Writing a compelling job description is the first step towards attracting top candidates. The problem is everyone is stuck using the same cookie-cutter templates.
First, I’ll show you why job descriptions are more important than ever.
Then, I will teach you, step by step, how to write the perfect one to attract the right candidate.
Sounds good? Let’s dive in.
When writing a job description, many forget who is the ultimate reader and what the goal of this piece of writing is.
As a result, most job posts are dull, hard to read and do everything but attract top candidates. Fortunately, there’s a framework we can use, which I’ll cover for you in this chapter.
Whether you are a small business owner or a recruiter at a Fortune 500 company, this framework will help you set the foundation for your writing process.
One of the most common mistakes young companies make is hiring someone before they really need to. This only creates confusion, frustration and sets the new employee up for failure.
The first step in learning how to write a job description that attracts the right candidate is understanding what the business needs are.
Grab a pen and piece of paper. You’ll need it throughout this guide.
Do you have them? Sure? Good.
Now sit down, grab a cup of coffee and answer the following questions. Try to be brief, but don’t rush and scribble the first thing that comes to mind – these answers will set the foundation of your job description.
For your reference, here is a completed example. We’ll provide them throughout the guide.
Help the Product Team deliver a great product experience for our users.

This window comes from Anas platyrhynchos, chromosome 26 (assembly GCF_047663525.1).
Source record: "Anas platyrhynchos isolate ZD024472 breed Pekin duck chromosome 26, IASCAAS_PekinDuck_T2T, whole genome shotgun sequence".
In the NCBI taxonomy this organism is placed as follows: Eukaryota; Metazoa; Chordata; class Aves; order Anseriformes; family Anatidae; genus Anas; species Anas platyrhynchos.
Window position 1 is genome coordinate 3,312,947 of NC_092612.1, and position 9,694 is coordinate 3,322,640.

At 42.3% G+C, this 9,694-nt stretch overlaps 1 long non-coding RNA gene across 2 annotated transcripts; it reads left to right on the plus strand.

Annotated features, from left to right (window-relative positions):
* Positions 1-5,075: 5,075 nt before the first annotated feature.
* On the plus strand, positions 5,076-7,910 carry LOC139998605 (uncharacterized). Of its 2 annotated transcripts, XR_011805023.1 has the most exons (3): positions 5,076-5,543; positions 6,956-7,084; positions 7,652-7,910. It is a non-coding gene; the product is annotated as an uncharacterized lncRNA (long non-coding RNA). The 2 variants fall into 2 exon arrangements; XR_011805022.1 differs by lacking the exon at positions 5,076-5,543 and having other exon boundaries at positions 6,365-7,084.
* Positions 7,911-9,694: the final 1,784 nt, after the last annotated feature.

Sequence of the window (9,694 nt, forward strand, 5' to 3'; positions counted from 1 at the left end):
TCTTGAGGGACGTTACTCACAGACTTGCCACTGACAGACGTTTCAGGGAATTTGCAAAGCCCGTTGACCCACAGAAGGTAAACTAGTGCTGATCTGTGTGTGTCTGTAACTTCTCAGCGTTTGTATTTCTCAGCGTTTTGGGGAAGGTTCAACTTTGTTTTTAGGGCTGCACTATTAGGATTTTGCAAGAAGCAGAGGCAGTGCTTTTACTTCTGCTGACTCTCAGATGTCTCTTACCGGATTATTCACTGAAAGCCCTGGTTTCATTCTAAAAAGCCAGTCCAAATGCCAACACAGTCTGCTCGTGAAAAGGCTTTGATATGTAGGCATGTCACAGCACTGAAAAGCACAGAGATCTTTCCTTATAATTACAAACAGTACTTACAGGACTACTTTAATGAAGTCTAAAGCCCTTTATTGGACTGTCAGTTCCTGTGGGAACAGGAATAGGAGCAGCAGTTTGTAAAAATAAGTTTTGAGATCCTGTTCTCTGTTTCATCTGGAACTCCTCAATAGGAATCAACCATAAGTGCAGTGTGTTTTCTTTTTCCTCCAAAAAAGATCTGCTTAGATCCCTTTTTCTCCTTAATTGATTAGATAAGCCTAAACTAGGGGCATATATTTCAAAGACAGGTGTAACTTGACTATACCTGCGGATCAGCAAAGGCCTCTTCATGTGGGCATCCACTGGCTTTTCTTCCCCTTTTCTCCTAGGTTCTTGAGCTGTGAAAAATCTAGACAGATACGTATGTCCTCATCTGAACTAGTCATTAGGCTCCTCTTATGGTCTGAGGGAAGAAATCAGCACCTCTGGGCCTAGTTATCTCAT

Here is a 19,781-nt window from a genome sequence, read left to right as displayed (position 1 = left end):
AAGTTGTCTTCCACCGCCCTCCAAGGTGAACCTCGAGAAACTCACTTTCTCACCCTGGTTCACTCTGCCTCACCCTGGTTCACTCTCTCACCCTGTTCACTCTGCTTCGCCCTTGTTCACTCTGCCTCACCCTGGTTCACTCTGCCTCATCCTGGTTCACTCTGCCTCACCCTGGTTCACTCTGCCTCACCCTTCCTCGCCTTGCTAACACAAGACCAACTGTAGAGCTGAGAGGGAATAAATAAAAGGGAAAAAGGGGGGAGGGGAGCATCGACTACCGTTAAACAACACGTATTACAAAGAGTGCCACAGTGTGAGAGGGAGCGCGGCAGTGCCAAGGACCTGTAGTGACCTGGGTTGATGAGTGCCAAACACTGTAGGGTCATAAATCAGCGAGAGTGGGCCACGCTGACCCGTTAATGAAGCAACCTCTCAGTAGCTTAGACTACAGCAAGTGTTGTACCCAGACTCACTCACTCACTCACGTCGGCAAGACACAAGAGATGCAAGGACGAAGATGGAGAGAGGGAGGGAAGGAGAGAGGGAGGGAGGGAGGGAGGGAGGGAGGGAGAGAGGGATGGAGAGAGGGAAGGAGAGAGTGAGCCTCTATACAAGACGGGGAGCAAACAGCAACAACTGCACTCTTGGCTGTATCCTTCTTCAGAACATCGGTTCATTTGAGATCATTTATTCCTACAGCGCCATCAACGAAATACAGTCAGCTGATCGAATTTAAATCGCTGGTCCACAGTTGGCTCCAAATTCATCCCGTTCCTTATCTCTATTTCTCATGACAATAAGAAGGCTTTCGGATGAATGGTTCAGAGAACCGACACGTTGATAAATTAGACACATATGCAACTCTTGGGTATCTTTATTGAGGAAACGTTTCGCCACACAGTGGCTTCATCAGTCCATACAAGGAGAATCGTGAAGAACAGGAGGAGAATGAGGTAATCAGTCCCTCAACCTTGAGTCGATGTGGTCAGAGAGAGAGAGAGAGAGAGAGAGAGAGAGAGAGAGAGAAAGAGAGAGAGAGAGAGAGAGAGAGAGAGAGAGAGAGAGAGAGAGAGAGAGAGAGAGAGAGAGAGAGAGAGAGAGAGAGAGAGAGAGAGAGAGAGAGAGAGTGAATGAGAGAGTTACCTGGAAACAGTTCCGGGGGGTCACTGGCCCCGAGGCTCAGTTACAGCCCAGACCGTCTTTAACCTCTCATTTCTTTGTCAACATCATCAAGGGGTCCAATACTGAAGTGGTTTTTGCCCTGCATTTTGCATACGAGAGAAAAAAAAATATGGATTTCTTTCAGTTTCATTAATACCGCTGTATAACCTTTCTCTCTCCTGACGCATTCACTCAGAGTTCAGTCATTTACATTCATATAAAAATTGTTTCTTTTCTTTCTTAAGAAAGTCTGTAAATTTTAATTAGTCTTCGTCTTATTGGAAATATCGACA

The Lead UI/UX Designer does most design work, but the workload is too much.
This person will free our Lead Designer’s time to focus on the product’s big picture and high impact features.
Even if we improve our processes, we can’t do it without him. If we keep doing it, our quality will suffer.
Empathy is the capacity to understand or feel what another person is experiencing from within their frame of reference, i.e., the capacity to place oneself in another’s position.
A job description is like any successful relationship. The key to success is to put yourself in the other person’s shoes.
Usually, when crafting a job description the writer spends most of the time considering what the business needs, but rarely stops to think about what a top candidate is looking for.
Why would a candidate work for my business?
That’s a valid question, and something that we’ll try to answer right now. First, we’ll break that big question into smaller, bite-sized points. Use these as a starting point, but feel free to add, take away or replace our questions based on the unique circumstances of your business.